Matters arising in connection with complaint about the Medicines Control Agency, made under the Code of Practice on Access to Government Information, and referred to the Ombudsman by Richard Shepherd MP, 10 July 2000
The Office of the Parliamentary Commissioner for Information informed Richard Shepherd MP (26 July 2000) that the Ombudsman had decided to investigate in this case, but would not be able to help with certain aspects of the complaint.
1. The Ombudsman emphasised that the Medicines Control Agency (MCA) is not required under the Code to release any specific document, as opposed to information derived from it. The Ombudsman could not therefore help us to obtain the discussion paper on Direct To Consumer Advertising, per se.
That point is taken, but we have requested that the Ombudsman considers taking a view on how the MCA exercised its discretion in this particular case. Did it seem to fulfil or frustrate the MCA's commitment to the main Aim of the Code: "to improve policy making and the democratic process by extending access to the facts and analyses which provide the basis for the consideration of proposed policy"?
In this case, we argue that it was in the public interest for the MCA to disclose as much as possible, as fast as possible. Our complaint is that it did not, and that the MCA has routinely disclosed less and later than they might. Specifically, we have suggested that some sort of 'redaction mentality' may have had a lot to do with the delay and frustration we are complaining about. If the person at the MCA who has to deal with a Code request feels he/she is going to have to carefully rewrite or précis a document, they will naturally be more reluctant to disclose and take longer to do so. So it seems important to know if the MCA might have done better in this case by resolving to provide a facsimile version with sensitive bits blacked or whited out. Our view on this is coloured by pretty reliable information that there is, in fact, little or nothing in the discussion paper that needs to be kept confidential. We have now written to ask if the Medicines Commissioners themselves took any view on this.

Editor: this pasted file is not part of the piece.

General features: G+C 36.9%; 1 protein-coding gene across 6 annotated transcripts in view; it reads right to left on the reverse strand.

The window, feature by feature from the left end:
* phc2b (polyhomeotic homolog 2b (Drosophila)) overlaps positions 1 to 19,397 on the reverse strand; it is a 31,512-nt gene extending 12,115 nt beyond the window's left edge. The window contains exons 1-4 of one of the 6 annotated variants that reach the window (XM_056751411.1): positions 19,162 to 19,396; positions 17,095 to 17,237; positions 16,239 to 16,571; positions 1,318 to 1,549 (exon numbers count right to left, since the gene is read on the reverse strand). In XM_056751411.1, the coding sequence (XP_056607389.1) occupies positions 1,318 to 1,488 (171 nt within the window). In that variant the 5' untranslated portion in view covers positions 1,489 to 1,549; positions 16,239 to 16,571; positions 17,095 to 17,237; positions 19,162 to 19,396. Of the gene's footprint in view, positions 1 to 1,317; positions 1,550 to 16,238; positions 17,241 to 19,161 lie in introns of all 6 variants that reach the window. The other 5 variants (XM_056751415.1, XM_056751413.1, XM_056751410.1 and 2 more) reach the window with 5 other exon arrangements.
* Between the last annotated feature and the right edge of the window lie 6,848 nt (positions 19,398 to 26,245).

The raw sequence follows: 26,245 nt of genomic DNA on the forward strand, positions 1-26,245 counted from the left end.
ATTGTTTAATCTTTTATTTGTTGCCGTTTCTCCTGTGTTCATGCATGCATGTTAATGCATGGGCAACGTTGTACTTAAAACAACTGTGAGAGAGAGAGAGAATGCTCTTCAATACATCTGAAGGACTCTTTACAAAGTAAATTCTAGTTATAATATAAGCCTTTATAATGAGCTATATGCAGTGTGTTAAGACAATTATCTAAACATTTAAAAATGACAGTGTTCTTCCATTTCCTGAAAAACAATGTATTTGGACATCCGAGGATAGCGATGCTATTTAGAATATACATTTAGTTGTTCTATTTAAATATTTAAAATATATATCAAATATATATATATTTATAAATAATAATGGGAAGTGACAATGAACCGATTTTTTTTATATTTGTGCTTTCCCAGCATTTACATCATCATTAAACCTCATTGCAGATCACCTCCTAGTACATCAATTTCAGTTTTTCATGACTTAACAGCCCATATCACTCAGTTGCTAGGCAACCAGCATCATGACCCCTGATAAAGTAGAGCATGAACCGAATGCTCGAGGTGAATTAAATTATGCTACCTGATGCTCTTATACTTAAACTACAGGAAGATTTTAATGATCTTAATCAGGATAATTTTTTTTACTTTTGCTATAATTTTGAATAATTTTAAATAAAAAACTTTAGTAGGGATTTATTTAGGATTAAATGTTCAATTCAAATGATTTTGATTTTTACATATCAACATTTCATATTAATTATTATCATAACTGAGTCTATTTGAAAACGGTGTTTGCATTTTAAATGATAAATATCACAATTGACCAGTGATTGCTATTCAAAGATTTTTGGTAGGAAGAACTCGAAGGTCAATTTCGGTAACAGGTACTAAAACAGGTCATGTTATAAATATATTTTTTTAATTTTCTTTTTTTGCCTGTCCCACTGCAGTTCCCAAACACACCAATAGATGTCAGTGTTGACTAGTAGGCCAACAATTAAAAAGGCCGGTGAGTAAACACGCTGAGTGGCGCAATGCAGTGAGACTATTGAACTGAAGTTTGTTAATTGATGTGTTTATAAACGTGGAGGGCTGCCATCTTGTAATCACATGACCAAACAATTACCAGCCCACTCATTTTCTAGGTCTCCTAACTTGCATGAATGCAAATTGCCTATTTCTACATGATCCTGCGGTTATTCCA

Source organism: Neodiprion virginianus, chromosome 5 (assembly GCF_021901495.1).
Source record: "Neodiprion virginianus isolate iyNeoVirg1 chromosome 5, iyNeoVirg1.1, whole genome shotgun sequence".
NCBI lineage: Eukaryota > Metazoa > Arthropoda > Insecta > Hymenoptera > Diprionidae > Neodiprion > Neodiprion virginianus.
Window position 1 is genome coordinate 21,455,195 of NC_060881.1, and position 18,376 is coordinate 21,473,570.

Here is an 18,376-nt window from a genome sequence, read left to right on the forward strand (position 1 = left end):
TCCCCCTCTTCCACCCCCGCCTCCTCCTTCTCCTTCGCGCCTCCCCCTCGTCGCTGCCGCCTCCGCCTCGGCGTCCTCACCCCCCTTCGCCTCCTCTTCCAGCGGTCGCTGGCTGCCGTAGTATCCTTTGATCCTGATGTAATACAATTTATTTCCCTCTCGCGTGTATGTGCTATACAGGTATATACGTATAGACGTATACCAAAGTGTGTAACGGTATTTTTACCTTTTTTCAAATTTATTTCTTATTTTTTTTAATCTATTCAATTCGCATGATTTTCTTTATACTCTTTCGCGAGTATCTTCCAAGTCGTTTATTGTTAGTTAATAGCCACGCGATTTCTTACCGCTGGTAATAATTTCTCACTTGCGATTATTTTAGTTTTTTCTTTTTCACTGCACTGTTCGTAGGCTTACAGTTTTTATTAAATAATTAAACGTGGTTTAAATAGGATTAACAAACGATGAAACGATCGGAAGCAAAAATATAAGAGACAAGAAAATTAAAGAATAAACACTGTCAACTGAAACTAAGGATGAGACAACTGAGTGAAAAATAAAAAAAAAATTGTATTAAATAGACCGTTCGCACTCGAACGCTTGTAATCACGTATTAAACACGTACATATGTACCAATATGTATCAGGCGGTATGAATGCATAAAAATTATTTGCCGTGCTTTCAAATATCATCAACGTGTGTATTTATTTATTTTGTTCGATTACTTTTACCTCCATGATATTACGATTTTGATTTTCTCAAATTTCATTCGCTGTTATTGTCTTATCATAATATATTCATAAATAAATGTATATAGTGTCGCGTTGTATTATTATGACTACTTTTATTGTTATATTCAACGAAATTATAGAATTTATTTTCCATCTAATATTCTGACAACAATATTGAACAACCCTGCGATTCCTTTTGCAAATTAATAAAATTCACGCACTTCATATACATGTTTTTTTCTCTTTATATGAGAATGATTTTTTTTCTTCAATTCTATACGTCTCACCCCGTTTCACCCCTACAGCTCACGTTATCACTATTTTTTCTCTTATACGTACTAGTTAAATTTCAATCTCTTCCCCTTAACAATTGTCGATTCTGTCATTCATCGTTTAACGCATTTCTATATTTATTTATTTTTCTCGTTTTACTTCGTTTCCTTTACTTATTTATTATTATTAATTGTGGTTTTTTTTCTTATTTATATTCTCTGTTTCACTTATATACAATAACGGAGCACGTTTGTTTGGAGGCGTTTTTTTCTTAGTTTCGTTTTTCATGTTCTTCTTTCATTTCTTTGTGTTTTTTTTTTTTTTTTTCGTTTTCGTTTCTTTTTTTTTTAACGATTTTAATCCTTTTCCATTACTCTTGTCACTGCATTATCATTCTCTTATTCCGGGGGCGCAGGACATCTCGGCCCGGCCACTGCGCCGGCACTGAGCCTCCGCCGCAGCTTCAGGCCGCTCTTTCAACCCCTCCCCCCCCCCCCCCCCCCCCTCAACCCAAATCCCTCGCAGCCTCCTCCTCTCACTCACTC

2. The Ombudsman explained there was no basis for investigation of any complaint unless a request for information had been refused, and then been subject to an internal MCA review. Therefore the Ombudsman could not investigate our complaint that the MCA had refused to identify the authors of the discussion paper on DTCA
We did not specifically ask the MCA to disclose the names of the authors of the discussion paper. We made a specific request relating to "any minuted discussion in a meeting of the Medicines Commission", and this was supplied with the names of the authors deleted. We have asked the Ombudsman to accept that the request for disclosure was implicit and that the MCA recognised it by specifying the grounds on which disclosure was refused (Exemption 12). We also asked the Ombudsman to take into account that we had been gently misled to believe (MCA letter of 20 April) that MCA staff had prepared the paper, when it was in fact jointly produced by members of the MCA Board and the Medicines Commission. We have now written formally to the MCA to request an internal review of this refusal, on the grounds that the public interest would outweigh any harm done by disclosure.
3. For the same reason, the Ombudsman was unable to consider other instances in which we felt we had ground for complaint about delay and refusals to disclose. The Ombudsman could not consider other cases, unless there had been refusals to disclose followed by an internal MCA review.